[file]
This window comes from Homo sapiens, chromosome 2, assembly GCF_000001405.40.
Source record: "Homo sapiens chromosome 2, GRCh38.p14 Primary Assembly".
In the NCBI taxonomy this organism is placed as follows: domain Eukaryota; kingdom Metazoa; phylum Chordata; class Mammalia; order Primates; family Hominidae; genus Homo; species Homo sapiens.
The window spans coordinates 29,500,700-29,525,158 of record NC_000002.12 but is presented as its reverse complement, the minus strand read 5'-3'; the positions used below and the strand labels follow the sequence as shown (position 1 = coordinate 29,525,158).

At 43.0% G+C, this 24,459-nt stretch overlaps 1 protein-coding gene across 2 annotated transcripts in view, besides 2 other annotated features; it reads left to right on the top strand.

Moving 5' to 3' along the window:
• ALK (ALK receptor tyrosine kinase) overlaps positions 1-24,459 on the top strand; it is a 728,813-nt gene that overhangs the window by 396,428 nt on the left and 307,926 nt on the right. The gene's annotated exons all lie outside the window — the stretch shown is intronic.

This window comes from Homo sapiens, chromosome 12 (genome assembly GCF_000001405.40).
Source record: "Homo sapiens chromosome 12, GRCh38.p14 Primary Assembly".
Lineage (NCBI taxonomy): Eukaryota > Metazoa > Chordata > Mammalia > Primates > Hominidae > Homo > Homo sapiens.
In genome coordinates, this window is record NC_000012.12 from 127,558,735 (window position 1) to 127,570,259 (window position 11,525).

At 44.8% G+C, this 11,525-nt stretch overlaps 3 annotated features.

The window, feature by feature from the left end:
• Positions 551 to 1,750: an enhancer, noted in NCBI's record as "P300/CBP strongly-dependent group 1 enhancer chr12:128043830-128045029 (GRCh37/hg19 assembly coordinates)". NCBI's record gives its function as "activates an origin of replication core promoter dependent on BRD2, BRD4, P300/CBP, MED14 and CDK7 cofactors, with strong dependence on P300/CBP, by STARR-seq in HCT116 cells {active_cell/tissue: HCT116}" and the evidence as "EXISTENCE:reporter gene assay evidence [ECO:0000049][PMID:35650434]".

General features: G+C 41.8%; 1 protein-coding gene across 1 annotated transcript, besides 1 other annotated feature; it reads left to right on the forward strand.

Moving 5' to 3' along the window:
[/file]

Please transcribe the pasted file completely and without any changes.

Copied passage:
This window comes from Homo sapiens, chromosome 2, assembly GCF_000001405.40.
Source record: "Homo sapiens chromosome 2, GRCh38.p14 Primary Assembly".
In the NCBI taxonomy this organism is placed as follows: domain Eukaryota; kingdom Metazoa; phylum Chordata; class Mammalia; order Primates; family Hominidae; genus Homo; species Homo sapiens.
The window spans coordinates 29,500,700-29,525,158 of record NC_000002.12 but is presented as its reverse complement, the minus strand read 5'-3'; the positions used below and the strand labels follow the sequence as shown (position 1 = coordinate 29,525,158).

At 43.0% G+C, this 24,459-nt stretch overlaps 1 protein-coding gene across 2 annotated transcripts in view, besides 2 other annotated features; it reads left to right on the top strand.

Moving 5' to 3' along the window:
• ALK (ALK receptor tyrosine kinase) overlaps positions 1-24,459 on the top strand; it is a 728,813-nt gene that overhangs the window by 396,428 nt on the left and 307,926 nt on the right. The gene's annotated exons all lie outside the window — the stretch shown is intronic.

This window comes from Homo sapiens, chromosome 12 (genome assembly GCF_000001405.40).
Source record: "Homo sapiens chromosome 12, GRCh38.p14 Primary Assembly".
Lineage (NCBI taxonomy): Eukaryota > Metazoa > Chordata > Mammalia > Primates > Hominidae > Homo > Homo sapiens.
In genome coordinates, this window is record NC_000012.12 from 127,558,735 (window position 1) to 127,570,259 (window position 11,525).

At 44.8% G+C, this 11,525-nt stretch overlaps 3 annotated features.

The window, feature by feature from the left end:
• Positions 551 to 1,750: an enhancer, noted in NCBI's record as "P300/CBP strongly-dependent group 1 enhancer chr12:128043830-128045029 (GRCh37/hg19 assembly coordinates)". NCBI's record gives its function as "activates an origin of replication core promoter dependent on BRD2, BRD4, P300/CBP, MED14 and CDK7 cofactors, with strong dependence on P300/CBP, by STARR-seq in HCT116 cells {active_cell/tissue: HCT116}" and the evidence as "EXISTENCE:reporter gene assay evidence [ECO:0000049][PMID:35650434]".

General features: G+C 41.8%; 1 protein-coding gene across 1 annotated transcript, besides 1 other annotated feature; it reads left to right on the forward strand.

Moving 5' to 3' along the window: